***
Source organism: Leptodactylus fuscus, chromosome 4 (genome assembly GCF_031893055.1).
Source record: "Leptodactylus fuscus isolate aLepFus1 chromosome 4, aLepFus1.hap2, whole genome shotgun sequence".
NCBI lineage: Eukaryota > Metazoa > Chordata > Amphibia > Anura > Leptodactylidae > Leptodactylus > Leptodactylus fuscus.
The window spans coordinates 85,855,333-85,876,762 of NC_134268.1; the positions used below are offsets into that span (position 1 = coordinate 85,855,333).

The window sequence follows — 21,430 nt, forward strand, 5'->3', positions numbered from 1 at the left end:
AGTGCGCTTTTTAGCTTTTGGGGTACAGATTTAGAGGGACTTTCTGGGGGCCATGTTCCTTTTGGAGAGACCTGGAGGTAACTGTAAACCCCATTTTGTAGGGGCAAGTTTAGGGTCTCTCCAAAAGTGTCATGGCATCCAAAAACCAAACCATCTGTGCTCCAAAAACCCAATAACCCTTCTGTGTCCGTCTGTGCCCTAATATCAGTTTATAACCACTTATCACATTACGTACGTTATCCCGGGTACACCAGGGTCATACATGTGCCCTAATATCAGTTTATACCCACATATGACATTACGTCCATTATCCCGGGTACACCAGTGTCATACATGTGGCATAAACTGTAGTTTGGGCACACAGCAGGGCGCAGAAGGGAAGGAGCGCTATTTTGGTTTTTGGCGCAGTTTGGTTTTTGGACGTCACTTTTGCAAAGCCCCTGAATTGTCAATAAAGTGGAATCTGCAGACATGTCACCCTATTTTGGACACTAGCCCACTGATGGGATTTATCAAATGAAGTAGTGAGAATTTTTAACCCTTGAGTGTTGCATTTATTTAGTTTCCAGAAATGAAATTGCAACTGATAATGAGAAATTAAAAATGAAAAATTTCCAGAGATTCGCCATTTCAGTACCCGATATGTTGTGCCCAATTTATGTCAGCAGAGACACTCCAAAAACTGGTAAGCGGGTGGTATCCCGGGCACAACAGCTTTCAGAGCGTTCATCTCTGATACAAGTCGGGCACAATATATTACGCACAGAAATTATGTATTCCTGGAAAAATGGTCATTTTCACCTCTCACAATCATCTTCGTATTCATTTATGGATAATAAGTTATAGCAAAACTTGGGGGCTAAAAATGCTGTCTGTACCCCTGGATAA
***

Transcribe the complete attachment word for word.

Source organism: Leptodactylus fuscus, chromosome 4 (genome assembly GCF_031893055.1).
Source record: "Leptodactylus fuscus isolate aLepFus1 chromosome 4, aLepFus1.hap2, whole genome shotgun sequence".
NCBI lineage: Eukaryota > Metazoa > Chordata > Amphibia > Anura > Leptodactylidae > Leptodactylus > Leptodactylus fuscus.
The window spans coordinates 85,855,333-85,876,762 of NC_134268.1; the positions used below are offsets into that span (position 1 = coordinate 85,855,333).

The window sequence follows — 21,430 nt, forward strand, 5'->3', positions numbered from 1 at the left end:
AGTGCGCTTTTTAGCTTTTGGGGTACAGATTTAGAGGGACTTTCTGGGGGCCATGTTCCTTTTGGAGAGACCTGGAGGTAACTGTAAACCCCATTTTGTAGGGGCAAGTTTAGGGTCTCTCCAAAAGTGTCATGGCATCCAAAAACCAAACCATCTGTGCTCCAAAAACCCAATAACCCTTCTGTGTCCGTCTGTGCCCTAATATCAGTTTATAACCACTTATCACATTACGTACGTTATCCCGGGTACACCAGGGTCATACATGTGCCCTAATATCAGTTTATACCCACATATGACATTACGTCCATTATCCCGGGTACACCAGTGTCATACATGTGGCATAAACTGTAGTTTGGGCACACAGCAGGGCGCAGAAGGGAAGGAGCGCTATTTTGGTTTTTGGCGCAGTTTGGTTTTTGGACGTCACTTTTGCAAAGCCCCTGAATTGTCAATAAAGTGGAATCTGCAGACATGTCACCCTATTTTGGACACTAGCCCACTGATGGGATTTATCAAATGAAGTAGTGAGAATTTTTAACCCTTGAGTGTTGCATTTATTTAGTTTCCAGAAATGAAATTGCAACTGATAATGAGAAATTAAAAATGAAAAATTTCCAGAGATTCGCCATTTCAGTACCCGATATGTTGTGCCCAATTTATGTCAGCAGAGACACTCCAAAAACTGGTAAGCGGGTGGTATCCCGGGCACAACAGCTTTCAGAGCGTTCATCTCTGATACAAGTCGGGCACAATATATTACGCACAGAAATTATGTATTCCTGGAAAAATGGTCATTTTCACCTCTCACAATCATCTTCGTATTCATTTATGGATAATAAGTTATAGCAAAACTTGGGGGCTAAAAATGCTGTCTGTACCCCTGGATAA